Southern California Residents Urged to Prepare for Hurricane Hilary Impact


The National Weather Service is warning that severe tropical weather could impact several parts of California starting this weekend. In advance of the storm, residents are urged to stay away from parks, deserts, waterways and off-roadways, and anticipate power outage and water shut offs.

With the possibility of lightning, heavy rainfall, flash flooding, high surf – and even wildfire – the California Governor’s Office of Emergency Services (Cal OES) is also advising residents to stay alert, prepare early, and follow all safety guidelines.


Early warnings could make the difference between life and death during an emergency. Go to to sign up for notifications in your county.


Before a disaster or emergency, think about who you will need to connect with if you’re forced to evacuate or shelter in place. Make a contact list with names, numbers, home, and email addresses. Your list should include at least one person who doesn’t live in your area and won’t be impacted by your local disaster.


  • Have a full tank of gas or your car fully charged and carry an emergency pack that includes a blanket, water, and food.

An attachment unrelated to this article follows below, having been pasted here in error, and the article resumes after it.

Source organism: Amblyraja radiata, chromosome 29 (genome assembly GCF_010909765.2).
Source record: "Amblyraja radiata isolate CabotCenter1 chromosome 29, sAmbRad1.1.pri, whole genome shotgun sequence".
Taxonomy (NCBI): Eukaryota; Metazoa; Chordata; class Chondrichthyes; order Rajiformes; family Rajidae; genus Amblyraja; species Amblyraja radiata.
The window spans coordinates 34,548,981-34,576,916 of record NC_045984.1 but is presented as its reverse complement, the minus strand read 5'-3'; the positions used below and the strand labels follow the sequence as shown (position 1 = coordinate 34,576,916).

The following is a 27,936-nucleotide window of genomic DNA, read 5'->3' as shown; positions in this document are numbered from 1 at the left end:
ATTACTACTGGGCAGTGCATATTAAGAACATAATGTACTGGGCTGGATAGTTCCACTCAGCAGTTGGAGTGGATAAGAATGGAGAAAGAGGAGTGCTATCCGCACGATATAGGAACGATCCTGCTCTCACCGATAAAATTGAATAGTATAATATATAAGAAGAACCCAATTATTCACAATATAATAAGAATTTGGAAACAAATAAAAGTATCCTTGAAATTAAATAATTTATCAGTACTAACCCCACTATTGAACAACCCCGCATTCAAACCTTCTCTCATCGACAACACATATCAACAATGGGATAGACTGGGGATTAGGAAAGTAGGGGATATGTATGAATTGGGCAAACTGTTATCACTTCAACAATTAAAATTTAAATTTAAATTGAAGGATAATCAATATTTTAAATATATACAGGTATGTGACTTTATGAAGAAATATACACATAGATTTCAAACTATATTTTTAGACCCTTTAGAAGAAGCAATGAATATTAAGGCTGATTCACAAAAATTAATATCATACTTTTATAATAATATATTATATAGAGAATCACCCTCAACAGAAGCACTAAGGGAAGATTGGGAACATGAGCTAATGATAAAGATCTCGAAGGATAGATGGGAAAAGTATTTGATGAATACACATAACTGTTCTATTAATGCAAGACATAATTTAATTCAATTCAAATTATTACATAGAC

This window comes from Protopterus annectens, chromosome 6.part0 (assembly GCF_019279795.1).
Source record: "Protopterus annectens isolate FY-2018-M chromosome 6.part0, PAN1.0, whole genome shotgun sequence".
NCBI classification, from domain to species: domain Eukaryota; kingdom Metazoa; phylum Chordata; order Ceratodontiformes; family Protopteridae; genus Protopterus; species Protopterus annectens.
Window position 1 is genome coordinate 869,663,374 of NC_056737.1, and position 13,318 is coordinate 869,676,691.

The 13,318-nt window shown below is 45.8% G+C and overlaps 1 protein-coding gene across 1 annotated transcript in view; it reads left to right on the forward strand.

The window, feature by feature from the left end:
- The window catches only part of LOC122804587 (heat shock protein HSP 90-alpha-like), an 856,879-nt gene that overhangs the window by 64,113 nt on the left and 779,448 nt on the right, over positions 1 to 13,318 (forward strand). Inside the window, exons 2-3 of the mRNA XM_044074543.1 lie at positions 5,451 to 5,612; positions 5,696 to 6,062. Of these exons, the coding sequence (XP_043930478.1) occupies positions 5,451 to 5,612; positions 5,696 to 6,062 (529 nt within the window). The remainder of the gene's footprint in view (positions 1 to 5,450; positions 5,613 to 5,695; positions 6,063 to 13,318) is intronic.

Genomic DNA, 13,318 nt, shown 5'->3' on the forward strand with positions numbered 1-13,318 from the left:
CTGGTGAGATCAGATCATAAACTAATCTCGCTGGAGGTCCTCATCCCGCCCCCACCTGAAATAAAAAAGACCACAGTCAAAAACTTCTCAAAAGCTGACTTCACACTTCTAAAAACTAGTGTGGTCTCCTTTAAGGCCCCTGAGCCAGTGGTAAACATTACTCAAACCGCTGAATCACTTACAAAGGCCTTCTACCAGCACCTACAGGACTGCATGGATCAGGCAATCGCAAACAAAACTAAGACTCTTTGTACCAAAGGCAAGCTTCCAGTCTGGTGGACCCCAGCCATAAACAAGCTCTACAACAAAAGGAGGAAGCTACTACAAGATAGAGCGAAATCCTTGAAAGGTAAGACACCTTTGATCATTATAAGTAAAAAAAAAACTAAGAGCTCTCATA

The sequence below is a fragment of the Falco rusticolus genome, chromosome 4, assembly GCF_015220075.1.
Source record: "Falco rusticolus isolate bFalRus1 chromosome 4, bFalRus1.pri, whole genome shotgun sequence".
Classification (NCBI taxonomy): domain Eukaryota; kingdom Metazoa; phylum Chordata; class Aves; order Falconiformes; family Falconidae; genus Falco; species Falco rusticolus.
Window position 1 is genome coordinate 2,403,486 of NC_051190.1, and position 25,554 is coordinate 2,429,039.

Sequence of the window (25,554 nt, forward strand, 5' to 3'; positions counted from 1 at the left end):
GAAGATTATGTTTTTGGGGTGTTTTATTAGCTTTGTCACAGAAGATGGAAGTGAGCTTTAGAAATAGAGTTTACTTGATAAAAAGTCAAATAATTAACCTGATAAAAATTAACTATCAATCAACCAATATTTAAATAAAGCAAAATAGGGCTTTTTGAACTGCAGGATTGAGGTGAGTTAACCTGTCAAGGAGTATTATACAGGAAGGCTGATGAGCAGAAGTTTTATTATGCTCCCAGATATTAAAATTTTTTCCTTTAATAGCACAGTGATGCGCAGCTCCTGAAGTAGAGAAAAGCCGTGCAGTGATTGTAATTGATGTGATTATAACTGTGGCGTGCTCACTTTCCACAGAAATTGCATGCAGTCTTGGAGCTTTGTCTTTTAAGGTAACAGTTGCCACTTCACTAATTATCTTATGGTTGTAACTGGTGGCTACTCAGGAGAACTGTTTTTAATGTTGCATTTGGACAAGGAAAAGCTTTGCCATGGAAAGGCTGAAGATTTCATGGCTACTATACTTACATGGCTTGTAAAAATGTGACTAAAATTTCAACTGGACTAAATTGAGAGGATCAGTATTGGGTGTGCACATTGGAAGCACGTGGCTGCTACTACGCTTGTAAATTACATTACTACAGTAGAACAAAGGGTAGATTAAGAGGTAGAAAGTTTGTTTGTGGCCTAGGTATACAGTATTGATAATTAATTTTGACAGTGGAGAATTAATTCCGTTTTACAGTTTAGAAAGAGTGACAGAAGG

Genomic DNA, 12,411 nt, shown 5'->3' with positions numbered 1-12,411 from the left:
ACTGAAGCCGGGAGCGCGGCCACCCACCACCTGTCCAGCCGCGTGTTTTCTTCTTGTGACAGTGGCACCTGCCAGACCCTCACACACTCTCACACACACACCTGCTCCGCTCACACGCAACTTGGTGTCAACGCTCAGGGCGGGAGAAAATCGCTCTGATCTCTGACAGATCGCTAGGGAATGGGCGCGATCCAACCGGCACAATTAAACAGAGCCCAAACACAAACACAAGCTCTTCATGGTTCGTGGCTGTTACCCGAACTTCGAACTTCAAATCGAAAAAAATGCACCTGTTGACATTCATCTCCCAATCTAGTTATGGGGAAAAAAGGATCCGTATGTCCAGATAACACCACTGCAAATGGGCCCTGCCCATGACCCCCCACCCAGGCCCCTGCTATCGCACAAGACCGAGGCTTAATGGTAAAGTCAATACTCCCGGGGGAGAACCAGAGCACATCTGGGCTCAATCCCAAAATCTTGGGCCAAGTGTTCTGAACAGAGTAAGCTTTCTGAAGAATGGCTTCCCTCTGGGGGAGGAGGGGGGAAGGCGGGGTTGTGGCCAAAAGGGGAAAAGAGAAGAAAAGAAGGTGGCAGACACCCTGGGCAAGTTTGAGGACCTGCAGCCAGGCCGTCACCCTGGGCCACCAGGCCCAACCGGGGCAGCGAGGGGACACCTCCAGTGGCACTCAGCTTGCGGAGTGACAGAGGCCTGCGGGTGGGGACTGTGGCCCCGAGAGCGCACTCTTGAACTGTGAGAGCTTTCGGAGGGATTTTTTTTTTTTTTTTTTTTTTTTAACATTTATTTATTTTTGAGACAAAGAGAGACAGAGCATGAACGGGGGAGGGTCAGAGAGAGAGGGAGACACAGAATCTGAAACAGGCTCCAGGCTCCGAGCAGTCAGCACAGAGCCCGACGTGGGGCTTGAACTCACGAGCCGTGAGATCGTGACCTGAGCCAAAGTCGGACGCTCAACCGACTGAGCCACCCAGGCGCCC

• If you must drive, download the Caltrans QuickMap app or visit to learn up-to-the minute road information on traffic, closures, chain control, and more.
  • Have a go-bag ready in case you need to leave your home in a hurry.
    • Important documents
    • Cash
    • Medications
    • Food, water and clothing
    • Pet supplies
  • Gather flashlights and charge devices early if anticipating power outages.
  • If using a generator, keep it outside of your home.

As Hilary approaches the California coast, there are several significant weather events residents should be aware of:


If you find yourself outside during thunder and lightning, go indoors or find a safe, enclosed shelter. Avoid open spaces, stay away from tall structures and objects that conduct electricity; and get down from elevated areas.

Don’t shelter under an isolated tree and don’t use a cliff or rocky overhang for shelter.

If you are in a group during a thunderstorm, separate to reduce the number of injuries if lightning strikes the ground and if you are in open water, come back to the shore immediately.


Flash floods can occur with no warning. Listen to TV or radio and monitor social media for weather updates and emergency instructions; get to higher ground; never walk or drive through flood waters; and make sure your emergency flood kit is stocked.


Sandbags are an effective way to prevent water from entering a building. They can be used to create a barrier or to divert water away from the building. Sandbags are also easy to find and can be filled with sand or soil, making them readily available in emergency situations.

Contact your city, county, fire department or public works to find out where you can get sandbags in your area.